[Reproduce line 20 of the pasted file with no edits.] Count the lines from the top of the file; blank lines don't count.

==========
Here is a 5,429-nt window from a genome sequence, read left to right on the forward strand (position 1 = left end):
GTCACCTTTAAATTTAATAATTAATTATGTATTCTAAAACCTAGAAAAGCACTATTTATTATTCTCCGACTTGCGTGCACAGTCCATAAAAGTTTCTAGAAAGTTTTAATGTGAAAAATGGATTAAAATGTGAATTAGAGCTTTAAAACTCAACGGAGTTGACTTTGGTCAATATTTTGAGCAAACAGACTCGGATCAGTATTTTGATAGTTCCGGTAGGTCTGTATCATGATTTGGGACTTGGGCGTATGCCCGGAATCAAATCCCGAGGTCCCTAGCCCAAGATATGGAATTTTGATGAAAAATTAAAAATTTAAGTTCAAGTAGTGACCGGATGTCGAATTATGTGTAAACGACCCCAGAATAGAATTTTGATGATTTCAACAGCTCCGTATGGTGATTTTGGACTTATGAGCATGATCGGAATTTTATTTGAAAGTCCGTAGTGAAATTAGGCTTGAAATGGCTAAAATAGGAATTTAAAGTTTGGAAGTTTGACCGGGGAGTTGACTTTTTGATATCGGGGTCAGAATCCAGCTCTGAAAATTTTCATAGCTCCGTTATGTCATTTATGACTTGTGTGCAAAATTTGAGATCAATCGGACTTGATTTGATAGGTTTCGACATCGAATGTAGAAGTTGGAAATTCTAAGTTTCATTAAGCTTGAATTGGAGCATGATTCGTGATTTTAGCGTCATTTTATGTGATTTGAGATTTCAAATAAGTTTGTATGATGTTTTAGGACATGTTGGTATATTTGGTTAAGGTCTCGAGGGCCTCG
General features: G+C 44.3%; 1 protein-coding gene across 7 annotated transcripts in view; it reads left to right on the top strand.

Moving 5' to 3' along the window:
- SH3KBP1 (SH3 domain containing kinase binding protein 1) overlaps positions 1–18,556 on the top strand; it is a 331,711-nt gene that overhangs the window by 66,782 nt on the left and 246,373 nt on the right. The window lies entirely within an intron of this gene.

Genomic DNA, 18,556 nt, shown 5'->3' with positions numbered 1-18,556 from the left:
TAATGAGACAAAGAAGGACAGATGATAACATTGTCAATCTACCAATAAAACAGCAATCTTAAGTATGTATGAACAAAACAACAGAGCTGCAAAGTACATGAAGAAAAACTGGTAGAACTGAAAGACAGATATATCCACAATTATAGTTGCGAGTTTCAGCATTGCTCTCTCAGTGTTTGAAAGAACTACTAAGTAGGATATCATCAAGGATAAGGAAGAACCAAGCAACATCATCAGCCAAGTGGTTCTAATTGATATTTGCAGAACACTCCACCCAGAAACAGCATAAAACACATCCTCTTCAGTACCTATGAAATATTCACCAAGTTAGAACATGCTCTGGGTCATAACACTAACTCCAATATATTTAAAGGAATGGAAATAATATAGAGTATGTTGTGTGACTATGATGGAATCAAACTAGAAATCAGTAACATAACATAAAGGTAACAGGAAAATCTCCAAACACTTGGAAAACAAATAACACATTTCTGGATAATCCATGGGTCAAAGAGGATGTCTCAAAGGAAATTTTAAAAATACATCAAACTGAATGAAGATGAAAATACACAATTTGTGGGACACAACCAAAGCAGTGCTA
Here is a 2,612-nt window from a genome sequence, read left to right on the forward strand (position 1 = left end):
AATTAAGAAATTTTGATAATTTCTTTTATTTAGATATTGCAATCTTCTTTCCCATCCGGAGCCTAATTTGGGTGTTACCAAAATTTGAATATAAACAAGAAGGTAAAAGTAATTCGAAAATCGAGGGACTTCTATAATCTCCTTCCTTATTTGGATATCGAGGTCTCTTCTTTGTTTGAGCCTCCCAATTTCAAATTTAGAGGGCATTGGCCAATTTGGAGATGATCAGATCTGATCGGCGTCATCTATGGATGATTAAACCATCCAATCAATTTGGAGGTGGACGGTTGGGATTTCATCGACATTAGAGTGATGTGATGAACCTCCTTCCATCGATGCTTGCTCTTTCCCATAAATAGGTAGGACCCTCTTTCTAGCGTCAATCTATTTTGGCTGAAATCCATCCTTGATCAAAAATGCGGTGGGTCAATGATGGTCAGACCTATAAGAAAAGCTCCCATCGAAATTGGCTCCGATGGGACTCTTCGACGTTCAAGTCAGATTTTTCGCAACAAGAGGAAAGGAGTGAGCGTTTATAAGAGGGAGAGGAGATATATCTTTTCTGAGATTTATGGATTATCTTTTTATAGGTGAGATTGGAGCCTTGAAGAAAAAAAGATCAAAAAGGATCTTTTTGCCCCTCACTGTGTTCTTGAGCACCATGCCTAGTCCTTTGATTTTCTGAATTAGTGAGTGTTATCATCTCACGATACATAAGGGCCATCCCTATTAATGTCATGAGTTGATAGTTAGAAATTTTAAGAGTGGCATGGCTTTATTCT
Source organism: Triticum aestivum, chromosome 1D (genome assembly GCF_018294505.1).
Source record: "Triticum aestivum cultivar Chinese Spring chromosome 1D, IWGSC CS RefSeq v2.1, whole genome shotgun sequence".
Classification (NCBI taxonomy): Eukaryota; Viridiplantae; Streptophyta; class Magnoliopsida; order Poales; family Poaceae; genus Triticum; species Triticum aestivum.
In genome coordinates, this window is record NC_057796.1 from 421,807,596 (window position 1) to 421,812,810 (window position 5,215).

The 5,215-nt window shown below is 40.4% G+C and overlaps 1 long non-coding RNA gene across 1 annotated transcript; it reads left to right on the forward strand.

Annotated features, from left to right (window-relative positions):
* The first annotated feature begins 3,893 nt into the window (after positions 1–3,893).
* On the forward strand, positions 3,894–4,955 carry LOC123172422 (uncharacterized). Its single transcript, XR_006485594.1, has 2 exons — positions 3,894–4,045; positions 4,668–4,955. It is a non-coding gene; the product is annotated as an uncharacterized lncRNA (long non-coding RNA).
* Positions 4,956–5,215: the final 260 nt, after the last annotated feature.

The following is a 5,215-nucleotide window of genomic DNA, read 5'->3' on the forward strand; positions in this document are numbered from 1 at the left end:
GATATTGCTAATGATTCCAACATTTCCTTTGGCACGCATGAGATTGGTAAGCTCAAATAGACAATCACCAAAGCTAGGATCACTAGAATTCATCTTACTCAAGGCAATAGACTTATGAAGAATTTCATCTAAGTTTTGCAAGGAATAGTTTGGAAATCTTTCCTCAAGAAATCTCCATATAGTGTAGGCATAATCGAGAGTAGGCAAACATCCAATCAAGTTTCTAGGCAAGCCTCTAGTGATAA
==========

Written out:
GATATTGCTAATGATTCCAACATTTCCTTTGGCACGCATGAGATTGGTAAGCTCAAATAGACAATCACCAAAGCTAGGATCACTAGAATTCATCTTACTCAAGGCAATAGACTTATGAAGAATTTCATCTAAGTTTTGCAAGGAATAGTTTGGAAATCTTTCCTCAAGAAATCTCCATATAGTGTAGGCATAATCGAGAGTAGGCAAACATCCAATCAAGTTTCTAGGCAAGCCTCTAGTGATAA